Augusta History by Anita M. Mallinckrodt, PHD
In the early 1700s trappers and hunters, following river waterways and overland trails, began arriving in the area we now call Missouri. It was under French rule then, and a first settlement was St. Genevieve in 1735. In 1764, soon after the area came under Spanish ownership, St. Louis was founded. And five years later, in 1769, a Spanish military outpost was established where St. Charles would arise. It was in this period that Daniel Boone moved from Kentucky to Missouri, settling in what became Femme Osage Township. Old records refer to the famous hunter and frontiersman as the township’s “first American”.
In 1800 the area of Missouri reverted back to French rule. Thus it was part of the huge territorial acquisition, the Louisiana Purchase, which President Thomas Jefferson negotiated with France in 1803. The area was largely unsettled. Old records say that when the Missouri Territory was organized in 1821, there were only around 20,000 people within the new borders. The same year some 3500 folks living around St. Charles organized themselves into a country.
It was also 1821 when Leonard Harold, probably a Boone follower, bought the land that would become Augusta. In 1821, then, Missouri was admitted to the union as the 24th state, with slavery permitted. Not surprisingly, more explorers and settlers began arriving. In 1824, for instance, a German lawyer, Gottfried Duden, came to study unpopulated areas. After several years around where Dutzow now is located, Duden returned to Germany and published his travel report in 1829. In it he very enthusiastically encouraged emigration to Missouri’s open areas. Thus Duden motivated countless adventurous Germans, especially from Hesse and Prussia, to head for the American West.
By 1831 the first Duden-inspired German were coming up the river to the Augusta area. Many bought land close to the river to clear and farm. Others set up businesses on the bluffs overlooking the river, near Leonard Harold’s property. With increasing numbers of people arriving, Harold then laid out the town on his land in 1836 and registered it with the courts as Mt. Pleasant.
By the 1840s the German immigration wave was underway, and the settlement on the Missouri riverfront began to change. Because there was another Mt. Pleasant in the state, Missouri’s Legislature said Harold’s town had to change its name. Why “Augusta” was chosen is not clear. By the mid-1800s the people felt they need to incorporate their town and have a board of trustees to manage the growing affairs of their river-related businesses and settlement. Thus, on March 1, 1855, Augusta’s Act of Incorporation was carefully recorded onto page one of the big leather-bound ledger which has been preserved. The minutes of that first Board of Trustees meeting, and all that followed in the next half-century, are a fascinating history. Recorded from the beginning in English, the minutes at first were in the German writing style of the first settlers and after the 1870s in copybook English penmanship. Usually written with enduring ink, the minutes trace decades of Augusta’s development. First there was the rather raw riverfront settlement, with law and order problems, on the one hand, and a high level of culture among the German immigrants, on the other hand. The number and nature of the town’s small businesses were astonishing, along with the very active pro-Union participation of Augustans in the Civil War.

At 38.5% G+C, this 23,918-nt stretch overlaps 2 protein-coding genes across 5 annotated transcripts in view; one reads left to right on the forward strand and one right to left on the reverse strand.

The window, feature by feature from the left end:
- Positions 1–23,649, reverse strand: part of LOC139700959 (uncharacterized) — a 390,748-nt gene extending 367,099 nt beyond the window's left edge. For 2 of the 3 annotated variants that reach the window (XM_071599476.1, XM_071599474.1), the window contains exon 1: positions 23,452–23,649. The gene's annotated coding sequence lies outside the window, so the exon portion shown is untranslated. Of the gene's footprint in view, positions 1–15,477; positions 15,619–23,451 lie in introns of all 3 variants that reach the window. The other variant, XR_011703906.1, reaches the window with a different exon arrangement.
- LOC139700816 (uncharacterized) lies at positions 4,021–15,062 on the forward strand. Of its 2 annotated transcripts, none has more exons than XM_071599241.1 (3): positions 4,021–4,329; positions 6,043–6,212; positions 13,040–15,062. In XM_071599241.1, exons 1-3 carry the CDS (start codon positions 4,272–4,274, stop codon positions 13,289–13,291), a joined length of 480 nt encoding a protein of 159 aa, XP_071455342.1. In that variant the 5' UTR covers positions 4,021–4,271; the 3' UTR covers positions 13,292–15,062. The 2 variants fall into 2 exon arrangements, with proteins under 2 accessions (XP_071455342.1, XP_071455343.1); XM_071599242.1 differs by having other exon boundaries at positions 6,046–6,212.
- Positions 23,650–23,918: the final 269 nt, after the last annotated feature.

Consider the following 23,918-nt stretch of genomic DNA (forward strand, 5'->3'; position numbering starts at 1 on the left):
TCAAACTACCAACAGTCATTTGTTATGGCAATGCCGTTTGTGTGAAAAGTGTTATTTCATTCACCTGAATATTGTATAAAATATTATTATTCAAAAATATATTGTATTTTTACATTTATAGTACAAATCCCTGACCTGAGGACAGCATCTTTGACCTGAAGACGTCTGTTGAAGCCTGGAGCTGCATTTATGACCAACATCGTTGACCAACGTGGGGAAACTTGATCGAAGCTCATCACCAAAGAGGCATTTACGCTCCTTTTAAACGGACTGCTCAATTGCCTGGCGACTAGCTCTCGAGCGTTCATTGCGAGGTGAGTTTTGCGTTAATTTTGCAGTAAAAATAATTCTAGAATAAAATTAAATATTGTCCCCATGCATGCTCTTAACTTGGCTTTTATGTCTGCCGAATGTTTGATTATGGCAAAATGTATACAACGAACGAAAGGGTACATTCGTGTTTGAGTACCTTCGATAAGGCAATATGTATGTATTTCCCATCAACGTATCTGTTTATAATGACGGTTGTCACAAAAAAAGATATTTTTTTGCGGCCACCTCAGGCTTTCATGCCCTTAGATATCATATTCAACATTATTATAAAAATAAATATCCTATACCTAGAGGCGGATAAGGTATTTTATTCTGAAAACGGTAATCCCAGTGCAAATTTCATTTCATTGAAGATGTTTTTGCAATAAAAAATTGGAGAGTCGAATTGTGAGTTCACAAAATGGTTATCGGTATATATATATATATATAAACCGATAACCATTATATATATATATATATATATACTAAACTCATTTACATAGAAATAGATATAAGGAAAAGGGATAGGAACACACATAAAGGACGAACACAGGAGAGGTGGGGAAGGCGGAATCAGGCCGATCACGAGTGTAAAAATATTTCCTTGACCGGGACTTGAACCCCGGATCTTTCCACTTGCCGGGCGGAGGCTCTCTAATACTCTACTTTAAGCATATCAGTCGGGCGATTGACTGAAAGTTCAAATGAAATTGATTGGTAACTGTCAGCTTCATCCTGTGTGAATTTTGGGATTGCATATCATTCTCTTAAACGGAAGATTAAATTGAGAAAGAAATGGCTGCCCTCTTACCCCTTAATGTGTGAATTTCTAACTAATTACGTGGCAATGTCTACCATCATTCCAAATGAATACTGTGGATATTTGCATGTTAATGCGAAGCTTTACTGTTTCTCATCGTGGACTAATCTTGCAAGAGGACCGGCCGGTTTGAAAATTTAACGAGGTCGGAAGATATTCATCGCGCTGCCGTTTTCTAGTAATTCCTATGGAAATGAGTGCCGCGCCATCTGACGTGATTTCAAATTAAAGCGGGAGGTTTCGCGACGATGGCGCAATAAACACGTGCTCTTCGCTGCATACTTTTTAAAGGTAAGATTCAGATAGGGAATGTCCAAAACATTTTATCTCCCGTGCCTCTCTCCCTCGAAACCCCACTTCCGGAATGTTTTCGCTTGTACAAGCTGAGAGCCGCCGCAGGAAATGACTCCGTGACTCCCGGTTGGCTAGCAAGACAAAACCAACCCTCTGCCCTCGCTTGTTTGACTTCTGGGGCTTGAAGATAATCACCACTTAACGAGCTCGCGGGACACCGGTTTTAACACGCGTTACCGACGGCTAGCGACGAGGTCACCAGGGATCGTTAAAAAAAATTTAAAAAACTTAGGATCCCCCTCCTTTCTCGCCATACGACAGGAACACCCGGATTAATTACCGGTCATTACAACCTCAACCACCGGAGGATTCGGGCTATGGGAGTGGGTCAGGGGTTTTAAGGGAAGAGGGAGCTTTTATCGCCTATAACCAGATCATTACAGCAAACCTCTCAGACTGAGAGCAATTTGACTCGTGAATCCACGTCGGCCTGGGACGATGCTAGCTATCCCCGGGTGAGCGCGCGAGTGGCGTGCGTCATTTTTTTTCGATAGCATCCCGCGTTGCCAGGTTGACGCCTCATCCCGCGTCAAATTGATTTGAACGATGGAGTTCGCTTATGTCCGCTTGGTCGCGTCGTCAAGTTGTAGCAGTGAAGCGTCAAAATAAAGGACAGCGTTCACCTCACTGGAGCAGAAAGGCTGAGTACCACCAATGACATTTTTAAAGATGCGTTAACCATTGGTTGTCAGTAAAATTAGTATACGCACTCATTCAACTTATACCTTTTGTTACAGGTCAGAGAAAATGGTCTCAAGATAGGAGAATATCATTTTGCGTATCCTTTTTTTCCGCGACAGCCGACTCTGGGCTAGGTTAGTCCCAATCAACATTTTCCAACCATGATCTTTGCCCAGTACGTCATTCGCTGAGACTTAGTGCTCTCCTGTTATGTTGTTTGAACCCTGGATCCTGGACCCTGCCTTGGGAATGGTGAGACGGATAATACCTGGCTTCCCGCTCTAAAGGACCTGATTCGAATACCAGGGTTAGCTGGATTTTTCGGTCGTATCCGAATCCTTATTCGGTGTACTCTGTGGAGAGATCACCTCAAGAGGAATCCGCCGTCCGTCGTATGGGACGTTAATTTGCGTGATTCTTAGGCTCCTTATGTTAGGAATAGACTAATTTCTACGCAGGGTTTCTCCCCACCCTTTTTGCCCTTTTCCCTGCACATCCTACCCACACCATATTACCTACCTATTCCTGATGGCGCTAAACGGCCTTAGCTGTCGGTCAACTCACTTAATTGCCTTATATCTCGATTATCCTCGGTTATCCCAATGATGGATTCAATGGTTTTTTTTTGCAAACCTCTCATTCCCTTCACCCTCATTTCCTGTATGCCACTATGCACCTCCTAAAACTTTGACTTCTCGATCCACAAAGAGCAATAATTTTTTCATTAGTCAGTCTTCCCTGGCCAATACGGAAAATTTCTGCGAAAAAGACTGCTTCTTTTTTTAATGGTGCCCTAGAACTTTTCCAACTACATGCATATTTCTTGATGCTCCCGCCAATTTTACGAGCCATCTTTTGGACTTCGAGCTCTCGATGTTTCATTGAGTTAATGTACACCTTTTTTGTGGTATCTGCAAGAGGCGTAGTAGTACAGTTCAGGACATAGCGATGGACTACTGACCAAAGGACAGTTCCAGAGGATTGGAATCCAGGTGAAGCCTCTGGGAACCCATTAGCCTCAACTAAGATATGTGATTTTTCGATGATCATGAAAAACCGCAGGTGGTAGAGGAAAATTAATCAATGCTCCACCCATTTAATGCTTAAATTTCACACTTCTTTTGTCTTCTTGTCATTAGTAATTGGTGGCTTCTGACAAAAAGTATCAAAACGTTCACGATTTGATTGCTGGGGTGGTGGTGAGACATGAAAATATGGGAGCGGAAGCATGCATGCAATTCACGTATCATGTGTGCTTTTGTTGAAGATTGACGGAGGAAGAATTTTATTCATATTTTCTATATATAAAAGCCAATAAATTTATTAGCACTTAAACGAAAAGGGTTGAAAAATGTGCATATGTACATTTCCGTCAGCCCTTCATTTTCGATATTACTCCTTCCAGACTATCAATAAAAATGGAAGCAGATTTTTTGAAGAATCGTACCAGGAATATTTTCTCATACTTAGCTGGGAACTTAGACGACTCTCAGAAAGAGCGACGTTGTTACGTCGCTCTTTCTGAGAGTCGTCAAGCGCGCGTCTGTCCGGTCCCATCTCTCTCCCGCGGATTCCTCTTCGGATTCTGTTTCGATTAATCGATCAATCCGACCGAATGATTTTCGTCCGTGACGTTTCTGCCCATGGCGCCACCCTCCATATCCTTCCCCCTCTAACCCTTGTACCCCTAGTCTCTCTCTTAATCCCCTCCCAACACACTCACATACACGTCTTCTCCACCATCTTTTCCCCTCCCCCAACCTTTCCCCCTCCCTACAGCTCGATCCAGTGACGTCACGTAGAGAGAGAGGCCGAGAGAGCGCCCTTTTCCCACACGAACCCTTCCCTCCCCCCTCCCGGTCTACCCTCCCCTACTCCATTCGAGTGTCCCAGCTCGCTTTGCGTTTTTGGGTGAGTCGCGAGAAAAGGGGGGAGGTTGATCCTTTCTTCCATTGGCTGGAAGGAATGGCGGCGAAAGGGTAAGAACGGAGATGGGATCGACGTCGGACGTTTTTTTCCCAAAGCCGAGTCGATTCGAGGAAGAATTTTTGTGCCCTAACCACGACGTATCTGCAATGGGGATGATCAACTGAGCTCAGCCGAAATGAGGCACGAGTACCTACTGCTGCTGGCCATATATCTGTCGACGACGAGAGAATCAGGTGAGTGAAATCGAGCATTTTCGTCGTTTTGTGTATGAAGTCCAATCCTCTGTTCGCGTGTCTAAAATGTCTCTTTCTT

Next came the river’s gradual abandonment of the Augusta waterfront in the 1870s and the relocation of businesses up on the hills. There a busy trading center developed, serving the surrounding grape-growing and farming area. By the 1880s-90s Augusta was a confident small town. It had built a town hall and “calaboose”, enjoyed rail connections, anticipated telephone service, licensed road shows and granted its Base Ball Club permission to play on the Public Square.
That first half-century of Augusta’s history reflects yesteryears typical of the American Heartland and especially the German-settled regions of the Middle West. It is an appreciated past, proudly shared with those who also appreciate.
National Register of Historic Places:
Agricultural (Centennial Farm)
Architectural (Walnut St.)
Viticultural (Mt. Pleasant)
Farris House (5517 High St.)
Gerling House (245 Lower St.)
Harmonie-Verein Hall (335 Hackman Rd.)
Mindrup Store/Saloon (5543 Water St.)
Schroer House/Limberg Hotel (252 Lower St.)
Sehrt House (275 Webster St.)
Staudinger/Grumke Inn (5505 Locust St.)